You may need to speak to someone maybe?

I couldnt imagine how difficult it must be worrying about things like that.

I wish you the best of luck though :)

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870 Visitors; 15 Posts

In my opinion, you DO NOT need to see a psychiatrist. I went through the same thing, you care about what you do, you give a 100% and it's still not good enough. Perfectionists and people who care put themselves through this. I totally wanted to end my nursing career but I found corrections to be perfect to me. Sometimes it's all about finding the right nursing job. Don't give up on the nursing since you worked so hard for it, but if you have to, then do it! Do what makes you happy. Being licensed is an accomplishment, you do not have to go through it if you don't want too. Life is too short to worry about bull !

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dthfytr has 30 years experience as a ADN, LPN, LVN, RN, EMT-B, EMT-I and works as a Disabled.

12,217 Visitors; 1,159 Posts

I have a friend who I care deeply about. Unfortunately she is so anxious about being perfect at her job that it's ruining her career, her marriage, and her life. What kind of help should I recomend to my friend before she loses everything?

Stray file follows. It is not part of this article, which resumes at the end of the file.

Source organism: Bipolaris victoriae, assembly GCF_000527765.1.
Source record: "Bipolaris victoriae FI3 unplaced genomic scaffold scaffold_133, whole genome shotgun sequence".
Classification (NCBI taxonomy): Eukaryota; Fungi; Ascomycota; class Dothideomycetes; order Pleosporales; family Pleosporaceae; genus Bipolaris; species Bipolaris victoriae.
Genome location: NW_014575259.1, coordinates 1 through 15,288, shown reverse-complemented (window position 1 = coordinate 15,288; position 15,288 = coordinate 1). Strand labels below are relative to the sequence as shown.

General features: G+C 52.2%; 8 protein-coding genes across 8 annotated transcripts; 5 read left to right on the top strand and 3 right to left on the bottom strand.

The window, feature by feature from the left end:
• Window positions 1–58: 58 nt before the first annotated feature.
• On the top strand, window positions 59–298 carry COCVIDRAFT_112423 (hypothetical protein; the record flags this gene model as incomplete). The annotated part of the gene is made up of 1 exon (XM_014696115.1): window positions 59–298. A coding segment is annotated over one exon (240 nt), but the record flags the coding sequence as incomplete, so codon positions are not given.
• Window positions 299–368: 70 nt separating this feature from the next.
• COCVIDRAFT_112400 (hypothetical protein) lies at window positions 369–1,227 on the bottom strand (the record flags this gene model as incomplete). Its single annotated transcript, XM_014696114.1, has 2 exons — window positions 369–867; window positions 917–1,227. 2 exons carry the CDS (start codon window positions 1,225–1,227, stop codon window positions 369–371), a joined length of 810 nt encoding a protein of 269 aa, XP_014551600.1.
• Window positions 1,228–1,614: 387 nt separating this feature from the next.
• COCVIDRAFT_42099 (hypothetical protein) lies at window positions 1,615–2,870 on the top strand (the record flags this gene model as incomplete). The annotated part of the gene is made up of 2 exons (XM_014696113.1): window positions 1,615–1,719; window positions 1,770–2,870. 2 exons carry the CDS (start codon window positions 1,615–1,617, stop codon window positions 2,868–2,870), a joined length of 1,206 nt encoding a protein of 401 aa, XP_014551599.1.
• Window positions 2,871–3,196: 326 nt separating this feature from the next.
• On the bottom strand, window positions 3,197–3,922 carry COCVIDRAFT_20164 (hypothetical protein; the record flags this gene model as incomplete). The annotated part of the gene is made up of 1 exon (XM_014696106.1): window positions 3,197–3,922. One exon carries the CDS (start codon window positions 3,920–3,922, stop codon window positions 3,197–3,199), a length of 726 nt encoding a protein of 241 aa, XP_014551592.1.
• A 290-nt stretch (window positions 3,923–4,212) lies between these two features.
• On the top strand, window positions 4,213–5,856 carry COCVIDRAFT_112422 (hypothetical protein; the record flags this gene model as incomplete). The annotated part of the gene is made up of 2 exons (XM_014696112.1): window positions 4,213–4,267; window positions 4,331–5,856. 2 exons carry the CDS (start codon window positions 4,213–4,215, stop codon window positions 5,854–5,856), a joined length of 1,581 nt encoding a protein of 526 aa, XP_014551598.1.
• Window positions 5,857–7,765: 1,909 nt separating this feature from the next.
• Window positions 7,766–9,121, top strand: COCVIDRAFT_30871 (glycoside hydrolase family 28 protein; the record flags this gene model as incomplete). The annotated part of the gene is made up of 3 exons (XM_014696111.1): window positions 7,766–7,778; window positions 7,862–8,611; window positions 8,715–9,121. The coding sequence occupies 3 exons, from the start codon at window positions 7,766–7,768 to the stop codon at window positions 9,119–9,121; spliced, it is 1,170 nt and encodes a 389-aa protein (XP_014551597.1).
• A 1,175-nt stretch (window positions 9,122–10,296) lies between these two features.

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7,139 Visitors; 460 Posts

In my opinion, you DO NOT need to see a psychiatrist. I went through the same thing, you care about what you do, you give a 100% and it's still not good enough. Perfectionists and people who care put themselves through this. I totally wanted to end my nursing career but I found corrections to be perfect to me. Sometimes it's all about finding the right nursing job. Don't give up on the nursing since you worked so hard for it, but if you have to, then do it! Do what makes you happy. Being licensed is an accomplishment, you do not have to go through it if you don't want too. Life is too short to worry about bull !

What she is describing is likely a clinical anxiety disorder. As Grandmawrinkle points out, four years is enough time to iron out the kinks in your frame of mind where the workplace is concerned. Statements such as "RIDICULOUS amount of anxiety," "OBSESS," "fear of harming someone," and I need your advice! PLEASE! ; are flag words indicative of someone in need of help.

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RedhairedNurse works as a RN.

12,940 Visitors; 1,060 Posts

I'm sorry you feel this way. 4 yrs is plenty of time to feel comfortable; it took me about 1 yr to feel comfortable.

What type of nursing are you in? Are your pts stable?

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dthfytr has 30 years experience as a ADN, LPN, LVN, RN, EMT-B, EMT-I and works as a Disabled.

12,217 Visitors; 1,159 Posts

Fortunately you're female. Male patients are terrible at accepting help. When I have a male patient who might gain from some counseling but is afraid of the stigma (pretty much all of them) I ask who their favorite athlete is. Then I ask who his or her coach is. The best athletes in the world still need coaching from the sidelines. And non athletes need some sideline coaching too, but we call that counseling. I've had my share of coaches and I'm not ashamed to admit they made my life better. Whatever you do, I hope things get better for you. You can't go on like this for very long.